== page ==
Addenda and Miscellanea

1. The original paper is J. Am. Chem. Soc., 1982, 104, 4503. For more references and a more detailed scheme there's also a synarchive page, which unfortunately I didn't find until after I had written this. The first attempt at a dodecahedrane synthesis was that of R. B. Woodward, ahead of his time as ever, way back in 1964. He synthesised Triquinacene, which he had hoped to dimerise to give the target, but was unsuccessful. Several other groups, including Eaton's and Pettit's pursued dodecahedrane in the intervening years.

2. I’ve seen one or two Norrish reactions, but never to form C-C bonds. With everything held so close together and no other functionality, little can go wrong and the yield is excellent in two out of the three performed.

3. The group prepared this the oldschool way, by oxidation of hydrazine with hydrogen peroxide, a reaction also used in the engine of the first fighter jet.

4. Some of you might be wondering why you’d do a dehydrogenation under a hydrogen atmosphere. The reason is that in a  model methyl dodecahedrane system it was found that simply using palladium-on-carbon resulting in over-dehydrogenation, where further reaction with the methine CHs in the product occurred. This reaction could be suppressed by applying the correct pressure of hydrogen. Clever.


Comments (8) Trackbacks (1)
  1. That’s dimethyl acetYLEnedicarboxylate, and the text says the resulting mixture was slightly in favor of the desired product but the figure shows 1:1.4 in favor of the wrong one.

  2. Hey,
    awesome post(s)! Very cool chemistry with at first sight lame targets 😉 I was wondering how they managed to analyse what they synthesized?! Simple NMR spectra or so should look horrible to the end… And what is about purification of the hydrocarbons? I can only think of bulb-to-bulb distillation or so…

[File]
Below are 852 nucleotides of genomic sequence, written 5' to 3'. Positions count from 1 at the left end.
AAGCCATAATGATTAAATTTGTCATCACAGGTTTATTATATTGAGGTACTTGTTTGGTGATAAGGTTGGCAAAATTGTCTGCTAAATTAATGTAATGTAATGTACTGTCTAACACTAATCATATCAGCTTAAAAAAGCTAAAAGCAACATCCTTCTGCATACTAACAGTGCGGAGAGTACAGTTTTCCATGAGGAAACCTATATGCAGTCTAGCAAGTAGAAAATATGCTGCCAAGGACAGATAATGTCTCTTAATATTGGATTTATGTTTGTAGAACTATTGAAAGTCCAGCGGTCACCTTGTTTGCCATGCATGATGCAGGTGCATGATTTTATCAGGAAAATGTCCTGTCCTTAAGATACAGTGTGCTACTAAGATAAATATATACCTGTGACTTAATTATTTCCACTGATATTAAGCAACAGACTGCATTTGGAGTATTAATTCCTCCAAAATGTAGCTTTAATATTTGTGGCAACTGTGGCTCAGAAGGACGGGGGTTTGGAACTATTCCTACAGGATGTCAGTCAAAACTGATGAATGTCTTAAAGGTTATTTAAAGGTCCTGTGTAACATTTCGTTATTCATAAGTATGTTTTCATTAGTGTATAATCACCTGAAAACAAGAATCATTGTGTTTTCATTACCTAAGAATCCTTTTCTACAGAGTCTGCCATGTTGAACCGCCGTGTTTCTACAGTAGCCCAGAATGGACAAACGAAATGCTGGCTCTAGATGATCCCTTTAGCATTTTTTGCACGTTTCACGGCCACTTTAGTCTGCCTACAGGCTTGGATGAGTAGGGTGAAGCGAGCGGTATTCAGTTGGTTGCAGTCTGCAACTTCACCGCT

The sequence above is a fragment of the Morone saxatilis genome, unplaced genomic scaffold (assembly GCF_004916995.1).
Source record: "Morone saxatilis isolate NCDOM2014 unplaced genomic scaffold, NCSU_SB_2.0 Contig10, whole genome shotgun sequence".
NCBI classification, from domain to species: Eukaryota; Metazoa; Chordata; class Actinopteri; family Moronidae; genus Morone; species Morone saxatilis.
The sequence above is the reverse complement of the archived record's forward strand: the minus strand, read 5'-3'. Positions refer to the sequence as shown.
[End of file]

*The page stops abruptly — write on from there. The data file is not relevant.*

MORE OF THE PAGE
THX for bringing this stuff back to life 🙂

    • Yeah, it’s surprisingly good, isn’t it? Most of the analysis is done by NMR, and the final product displays the expected single peak in 1H and 13C (Copies are in the original paper, I might upload those sometime). Purification is pretty simple as even dodecahedrane itself is not volatile, with a MELTING POINT of ~430 ºC, so column chromatography is used throughout! Even cubane, which looks much smaller, has MP 131 ºC. And it’s supposed to be beautifully crystalline.

      • Highly symmetric compounds tend to have high melting points (but low boiling points so the liquid range is narrow). Adding a methyl (or any other substituent) should sharply lower the mp.

  3. This molecule is insane. I cant believe this was synthesized in 1983. For fun, you should challenge yourself and see how you could make it using the chemistry discovered since that time. Even at that, this still looks like a difficult target.

  4. A great, classic post on one of the classics in total synthesis. Keep up the fantastic work!

  5. Hi, I notice the C20H20 is composed of 12 equal geometric pentagons and this design can be used to divide a sphere’s surface into equal areas. Do you know if any one is thinking about using the design in this way?